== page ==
unreal boys

one of them was made of gingerbread and the other one was made of wood and both of them were weighed down with that biggest of existential questions: why? just because they weren’t made of the more traditonal materials people abused them no end and they were sick of it. but how to change? unlike in the fictionalised accounts of their lives there was no happy ending – no transformative experience which saw them liberated from their strange predicaments. pinnochio had furnished himself with a lumberyard in the telling of that story – blue fairy indeed. and here they sat, sharing a pint – hanging out with all the freaks that imagination had cast into the role of scapegoat, feeling sorry for themselves and drowning their sorrows. it was a common problem out here – that feeling that no one understood you because everyone, listening to the accepted wisdom, thought they knew you. suicide was rife, drug use was astronomical, divorce rates were through the roof. peter pan had been thrown in the slammer after a domestic with tinkerbell got out of hand; huck finn was on the run; mickey mouse was running the local crimeworld. how had things gone so far south? pinnochio had turned to honesty – the novelty of having a lie detector growing out of his face had grown tiresome a long time ago. the gingerbread man kept trying to tell people that he wasn’t like a bloody lizard and, yes he might be able to regenerate whatever they ate from him, but that didn’t make it right. they were hungry and they didn’t care. ‘do you see this ever changing?’ he asked pinnochio. ‘sure,’ he said, slipping up perhaps because of the drink. his nose said he didn’t believe.

winged things

snow angels, paper angels – he was obsessed with them. he remembered kaleidoscopic visions in the butterfly garden where peacocks, and red admirals and cabbage whites swirled around him and his buddleia halo of purple.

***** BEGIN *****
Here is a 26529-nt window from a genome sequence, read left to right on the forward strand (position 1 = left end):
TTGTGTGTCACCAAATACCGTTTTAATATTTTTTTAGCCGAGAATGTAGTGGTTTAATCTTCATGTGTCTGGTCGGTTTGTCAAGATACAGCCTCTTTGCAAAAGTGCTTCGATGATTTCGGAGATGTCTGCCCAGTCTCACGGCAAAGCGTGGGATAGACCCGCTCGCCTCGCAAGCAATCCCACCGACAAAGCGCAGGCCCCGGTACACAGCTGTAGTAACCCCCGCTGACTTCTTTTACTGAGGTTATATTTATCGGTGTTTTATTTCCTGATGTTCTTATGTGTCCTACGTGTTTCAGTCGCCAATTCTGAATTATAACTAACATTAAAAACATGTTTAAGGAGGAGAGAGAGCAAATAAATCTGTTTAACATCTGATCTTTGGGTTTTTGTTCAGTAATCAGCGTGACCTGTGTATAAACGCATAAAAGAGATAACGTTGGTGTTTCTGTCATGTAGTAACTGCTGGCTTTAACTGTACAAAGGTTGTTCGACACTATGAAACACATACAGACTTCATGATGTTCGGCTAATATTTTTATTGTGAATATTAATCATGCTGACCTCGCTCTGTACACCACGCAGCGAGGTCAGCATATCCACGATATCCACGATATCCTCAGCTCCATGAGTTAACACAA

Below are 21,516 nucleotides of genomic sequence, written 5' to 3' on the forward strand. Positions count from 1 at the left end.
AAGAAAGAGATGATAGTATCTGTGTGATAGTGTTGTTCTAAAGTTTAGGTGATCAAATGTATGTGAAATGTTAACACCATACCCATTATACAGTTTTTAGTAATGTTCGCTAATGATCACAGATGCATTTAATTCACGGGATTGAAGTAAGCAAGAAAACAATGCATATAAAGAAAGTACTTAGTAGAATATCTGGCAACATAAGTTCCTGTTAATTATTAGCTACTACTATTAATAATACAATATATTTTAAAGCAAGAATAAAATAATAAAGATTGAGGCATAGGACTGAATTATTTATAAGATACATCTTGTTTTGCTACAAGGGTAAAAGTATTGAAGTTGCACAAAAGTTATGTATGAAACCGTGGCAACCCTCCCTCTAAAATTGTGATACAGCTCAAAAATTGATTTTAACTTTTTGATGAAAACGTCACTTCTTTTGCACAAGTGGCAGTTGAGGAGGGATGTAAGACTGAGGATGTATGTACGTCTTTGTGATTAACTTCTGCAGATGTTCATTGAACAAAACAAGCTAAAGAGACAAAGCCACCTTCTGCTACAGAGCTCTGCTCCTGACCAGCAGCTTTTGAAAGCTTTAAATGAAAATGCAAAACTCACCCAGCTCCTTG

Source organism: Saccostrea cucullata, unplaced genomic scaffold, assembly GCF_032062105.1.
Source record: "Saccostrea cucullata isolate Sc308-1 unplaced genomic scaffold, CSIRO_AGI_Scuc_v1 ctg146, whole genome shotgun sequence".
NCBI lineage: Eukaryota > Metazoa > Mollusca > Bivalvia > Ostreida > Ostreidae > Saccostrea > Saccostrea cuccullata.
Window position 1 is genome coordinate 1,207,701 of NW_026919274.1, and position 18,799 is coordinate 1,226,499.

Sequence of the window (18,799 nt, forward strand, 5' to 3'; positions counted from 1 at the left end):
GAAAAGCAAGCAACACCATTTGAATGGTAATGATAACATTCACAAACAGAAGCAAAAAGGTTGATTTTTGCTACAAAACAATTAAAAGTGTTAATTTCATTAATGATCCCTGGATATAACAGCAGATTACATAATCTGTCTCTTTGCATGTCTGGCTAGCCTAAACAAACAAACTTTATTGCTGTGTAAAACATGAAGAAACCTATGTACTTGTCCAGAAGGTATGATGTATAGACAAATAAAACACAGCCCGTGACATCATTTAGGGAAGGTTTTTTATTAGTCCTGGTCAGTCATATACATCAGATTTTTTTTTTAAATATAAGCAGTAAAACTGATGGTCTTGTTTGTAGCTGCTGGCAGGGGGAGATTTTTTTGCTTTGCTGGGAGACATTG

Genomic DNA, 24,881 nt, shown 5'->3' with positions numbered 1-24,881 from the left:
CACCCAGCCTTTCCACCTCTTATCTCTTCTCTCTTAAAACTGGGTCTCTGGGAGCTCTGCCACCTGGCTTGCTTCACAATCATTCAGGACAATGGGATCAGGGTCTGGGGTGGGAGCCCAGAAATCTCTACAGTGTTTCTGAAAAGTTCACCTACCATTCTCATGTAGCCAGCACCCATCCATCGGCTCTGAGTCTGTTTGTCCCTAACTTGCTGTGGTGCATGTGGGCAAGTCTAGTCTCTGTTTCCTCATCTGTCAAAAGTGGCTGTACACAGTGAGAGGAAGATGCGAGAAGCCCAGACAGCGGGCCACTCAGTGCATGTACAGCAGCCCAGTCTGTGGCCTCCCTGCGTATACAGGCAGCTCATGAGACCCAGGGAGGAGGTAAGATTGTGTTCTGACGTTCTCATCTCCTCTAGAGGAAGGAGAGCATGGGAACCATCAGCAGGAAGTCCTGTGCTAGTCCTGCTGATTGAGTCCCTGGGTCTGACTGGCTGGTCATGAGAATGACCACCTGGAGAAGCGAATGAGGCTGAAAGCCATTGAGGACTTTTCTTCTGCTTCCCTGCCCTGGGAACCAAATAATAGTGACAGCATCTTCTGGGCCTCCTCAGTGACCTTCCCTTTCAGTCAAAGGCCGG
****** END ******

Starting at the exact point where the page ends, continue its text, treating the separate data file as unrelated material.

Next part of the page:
but the snow angels melted away. yellow snow of dog’s piss baptised disappointment and footsteps at the edge of the white-hemmed path which had been dug clear.
the paper angels were screwed into a ball in the trash can, sprinkled with glitter from the disposed of xmas cards his mother didn’t want. he had tired of paper aeroplanes but there was something magic in paper angels – the way the emerged from a few cuts; but no one in his household shared the fascination.
the butterfly garden was gone as well – all the plants which drew those brightly coloured insects in uprooted and replaced with easy to maintain gravel.
watching these things he was given to wonder whether for something to be beautiful it must also have built into it a fleetingness. it saddened him. he poured the cream into his coffee and watched the spiral become a cloud that bubbled through and changed the liquid. how long did the change take to occur? this glass cup held now plain as brown coffee, but for a second it the beautiful poetry of fluid dynamics. he smiled – he decided he didn’t mind if it did not exist for long as long as it existed.


it was a pitiful sight – ragged wings stripped to geometric suggestion of function. its skin was almost translucent and you could see the pathetically slow and tortured beating of its heart knocking out a rhythm on a ribcage with little meat surrounding it. if it were what it seemed to be then it was in a state far away from ideal – there was no way that this sorry specimen was in any way a symbol of the glory of god. it mewled like a newborn cat, sputtering out some kind of language that sounded like shapeless florid vowels that rolled into each other. glossolalia? he couldn’t credit it. if it were what he hoped it was not then his chaining up of it like a stray or criminal would be a terrible act. he would look over at it and a pressure centred in the front of his head would begin to spread. he would shake the understanding from his skull; drape himself once more in the ignorance he needed to survive this ordeal. how long had he had this thing captured? how much longer would he have to suffer because of its presence? if it had been obviously a dumb animal, looking at its pain, he would have put it out of its misery, but it wasn’t, and so, the questions about killing it were many. he hefted the crowbar in his hands, swallowed nothingness, stood, walked over to it – stood there watching. it whimpered – the noise corkscrewed through him, pained his heart, bathed his stomach in nervous acid. like the first crack of thunder in a storm, something loosened as the metal in his hands transmitted the dull thud of a busted head into him. and he understood that the falling of those in the bible was preceded always by a choice – that they invited their own destruction, their own banishment. it was as if having started he could not stop though. each blow told him something about the creature he was murdering; each blow told him something about himself. stumbling away from the building he set alight to cremate his guilt he knew that he had not survived the act; knew he had just as surely killed himself as if it were his own skull he had crushed.